Sad End to a World War II Plane

      FORT WORTH, Texas (CN) – A Texan claims in court that he was defrauded of $900,000 by an aircraft mechanic who “thoroughly destroyed” a World War II plane flown by the Texan’s late father.
     Seth Washburne and his company Thirsty 13th LLC sued James Terry and Terry’s entities Pacific Prowler LLC, Pacific Prowler Nonprofit and the nonprofit Greatest Generation Aircraft, in Tarrant County Court.
     It all began, Washburne says in the lawsuit, when he “found a large round patch from a flyer’s jacket, depicting a beer bottle with wings, and the name ‘Thirsty 13′” while looking through a box of his father’s keepsakes.
     Washburne did some research and found a picture of the Thirsty 13th squadron, including his father, from 1946.
     “Since there was limited information on the Thirsty 13th squadron, Washburne decided to write a book to memorialize and preserve the history of the squadron in which his father proudly served,” the complaint states. “For almost two years, Washburne traveled around the country visiting members of the squadron and their families, the Air Force Historical Research Agency in Montgomery, Alabama, and the National Archives, gathering stories, data and World War II photographs.”
     While writing his book, Washburne says, he found that one of the planes the Thirsty 13th flew in World War II was still in use as a cargo plane in Puerto Rico.
     “The plane originally was a model C-47, the military version of the popular DC-3,” the complaint states. “In the Thirsty 13th squadron, the plane’s nickname was ‘Billie.’
     “Billie was quite special for other reasons, too. It was one of four lead planes in the squadron marked with a special white tail stripe; it was flown overseas by the most senior pilot who became the next commanding officer; and it was the first sign of help for 25 men stranded on a remote coral reef for 8 days until food was dropped from Billie to aid them. Billie was particularly important to Washburne, because he had a photo of Billie in New Hebrides, and standing beside it was his father.”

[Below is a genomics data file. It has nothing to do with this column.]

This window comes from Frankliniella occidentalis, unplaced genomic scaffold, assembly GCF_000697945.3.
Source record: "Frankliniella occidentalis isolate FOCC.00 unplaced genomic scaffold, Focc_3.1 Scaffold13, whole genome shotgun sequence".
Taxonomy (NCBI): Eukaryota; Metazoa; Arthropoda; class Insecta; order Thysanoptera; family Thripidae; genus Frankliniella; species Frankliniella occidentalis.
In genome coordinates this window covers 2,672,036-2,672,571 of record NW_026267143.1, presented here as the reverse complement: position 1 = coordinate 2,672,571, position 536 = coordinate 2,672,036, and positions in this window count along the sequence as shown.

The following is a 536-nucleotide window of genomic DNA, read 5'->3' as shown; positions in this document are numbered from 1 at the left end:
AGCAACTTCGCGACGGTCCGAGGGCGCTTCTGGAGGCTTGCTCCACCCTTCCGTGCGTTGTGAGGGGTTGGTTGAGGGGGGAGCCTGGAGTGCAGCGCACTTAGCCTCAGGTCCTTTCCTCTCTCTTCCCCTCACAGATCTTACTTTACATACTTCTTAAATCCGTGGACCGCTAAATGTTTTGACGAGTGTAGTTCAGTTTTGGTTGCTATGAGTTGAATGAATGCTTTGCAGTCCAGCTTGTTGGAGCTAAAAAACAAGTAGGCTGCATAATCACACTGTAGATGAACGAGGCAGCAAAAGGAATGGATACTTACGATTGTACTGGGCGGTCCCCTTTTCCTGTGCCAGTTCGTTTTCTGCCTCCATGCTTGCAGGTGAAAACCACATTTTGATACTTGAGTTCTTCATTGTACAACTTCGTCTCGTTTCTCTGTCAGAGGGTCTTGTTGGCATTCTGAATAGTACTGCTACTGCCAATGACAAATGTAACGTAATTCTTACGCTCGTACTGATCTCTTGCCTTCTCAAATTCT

Washburne contacted Billie’s owner, learned it was for sale for $75,000, and wanted to buy it and donate it to a museum. But a relative of a member of the Thirsty 13th told Washburne about the Vintage Flying Museum at Fort Worth’s Meacham Airport, which preserves WWII planes.
     At the airport, Washburne says, he met defendant James Terry.
     “Terry convinced Washburne to change his plan of donating the plane to a museum, and instead to keep it for himself as a flying airplane,” the complaint states. “Through a series of representations, Terry convinced Washburne that Terry could restore Billie to resemble its original condition, and thereafter, Washburne could personally own Billie for little or no continuing upkeep and maintenance costs. Terry represented that after he restored Billie, he would store and maintain Billie for Washburne, and that he would take Billie to air shows, where it would be viewed by people all over the country.”
     Washburne says he bought Billie based on Terry’s claims. He says Terry promised to have Billie fully restored and airworthy by July 2010 so Washburne could show it off at a Thirsty 13th reunion.
     “However, after two and one half years of deceit, misrepresentations, outright lies, theft and faulty advice by the defendants, Billie was a thoroughly dismantled wreck: its wings had been removed and had new holes punched in them … Billie’s fuselage, which is the heart of Billie, was stripped of parts with no record of what went where, and was thoroughly destroyed, being broken in half, with almost every rib broken and the skin torn to shreds” Washburne says in the complaint.
     Washburne says he planned to spend $75,000 for Billie, but Terry spent nearly $900,000 of his money on the restoration job, including the purchase of two “donor planes” to be parted out and used to restore Billie.
     Washburne claims he “was led down the primrose path to ultimately be taken for almost $900,000, had his plane destroyed, had parts stolen, and was subject to unending lies and humiliations.”
     He seeks punitive damages for breach of contract, breach of warranty, fraud, deceptive trade, conversion, breach of bailment, negligence and conspiracy.
     He is represented by Kevin Vice with Mayo Mendolia & Vice of Royse City, Texas.
     Also named as defendants are Patrick Mahaffey, Terry Rogers and Perrin Warbirds Inc.
     James Terry’s public relations director declined to comment on the lawsuit.

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